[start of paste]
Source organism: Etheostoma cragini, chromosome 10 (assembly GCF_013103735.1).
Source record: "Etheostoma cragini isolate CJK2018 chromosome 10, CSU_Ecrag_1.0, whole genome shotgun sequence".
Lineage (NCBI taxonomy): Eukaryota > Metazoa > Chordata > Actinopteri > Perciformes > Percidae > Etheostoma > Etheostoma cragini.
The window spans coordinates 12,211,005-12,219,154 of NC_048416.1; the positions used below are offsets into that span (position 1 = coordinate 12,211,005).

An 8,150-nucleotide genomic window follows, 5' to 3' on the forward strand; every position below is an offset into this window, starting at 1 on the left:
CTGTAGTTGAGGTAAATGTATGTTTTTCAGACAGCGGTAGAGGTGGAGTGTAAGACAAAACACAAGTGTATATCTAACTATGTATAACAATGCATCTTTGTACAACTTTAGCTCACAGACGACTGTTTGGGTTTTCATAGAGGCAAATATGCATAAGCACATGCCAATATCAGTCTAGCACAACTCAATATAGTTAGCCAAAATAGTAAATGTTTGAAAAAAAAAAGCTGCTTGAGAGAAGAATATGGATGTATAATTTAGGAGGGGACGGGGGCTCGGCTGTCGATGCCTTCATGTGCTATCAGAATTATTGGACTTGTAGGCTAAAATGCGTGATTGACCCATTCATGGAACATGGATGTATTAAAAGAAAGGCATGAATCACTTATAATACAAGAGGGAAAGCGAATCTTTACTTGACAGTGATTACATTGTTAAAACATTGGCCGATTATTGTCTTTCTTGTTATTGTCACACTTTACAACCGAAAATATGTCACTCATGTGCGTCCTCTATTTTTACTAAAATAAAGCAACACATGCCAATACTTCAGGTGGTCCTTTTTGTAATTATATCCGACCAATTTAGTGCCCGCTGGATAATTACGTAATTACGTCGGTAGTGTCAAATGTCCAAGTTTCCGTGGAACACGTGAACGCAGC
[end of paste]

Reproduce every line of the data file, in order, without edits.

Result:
Source organism: Etheostoma cragini, chromosome 10 (assembly GCF_013103735.1).
Source record: "Etheostoma cragini isolate CJK2018 chromosome 10, CSU_Ecrag_1.0, whole genome shotgun sequence".
Lineage (NCBI taxonomy): Eukaryota > Metazoa > Chordata > Actinopteri > Perciformes > Percidae > Etheostoma > Etheostoma cragini.
The window spans coordinates 12,211,005-12,219,154 of NC_048416.1; the positions used below are offsets into that span (position 1 = coordinate 12,211,005).

An 8,150-nucleotide genomic window follows, 5' to 3' on the forward strand; every position below is an offset into this window, starting at 1 on the left:
CTGTAGTTGAGGTAAATGTATGTTTTTCAGACAGCGGTAGAGGTGGAGTGTAAGACAAAACACAAGTGTATATCTAACTATGTATAACAATGCATCTTTGTACAACTTTAGCTCACAGACGACTGTTTGGGTTTTCATAGAGGCAAATATGCATAAGCACATGCCAATATCAGTCTAGCACAACTCAATATAGTTAGCCAAAATAGTAAATGTTTGAAAAAAAAAAGCTGCTTGAGAGAAGAATATGGATGTATAATTTAGGAGGGGACGGGGGCTCGGCTGTCGATGCCTTCATGTGCTATCAGAATTATTGGACTTGTAGGCTAAAATGCGTGATTGACCCATTCATGGAACATGGATGTATTAAAAGAAAGGCATGAATCACTTATAATACAAGAGGGAAAGCGAATCTTTACTTGACAGTGATTACATTGTTAAAACATTGGCCGATTATTGTCTTTCTTGTTATTGTCACACTTTACAACCGAAAATATGTCACTCATGTGCGTCCTCTATTTTTACTAAAATAAAGCAACACATGCCAATACTTCAGGTGGTCCTTTTTGTAATTATATCCGACCAATTTAGTGCCCGCTGGATAATTACGTAATTACGTCGGTAGTGTCAAATGTCCAAGTTTCCGTGGAACACGTGAACGCAGC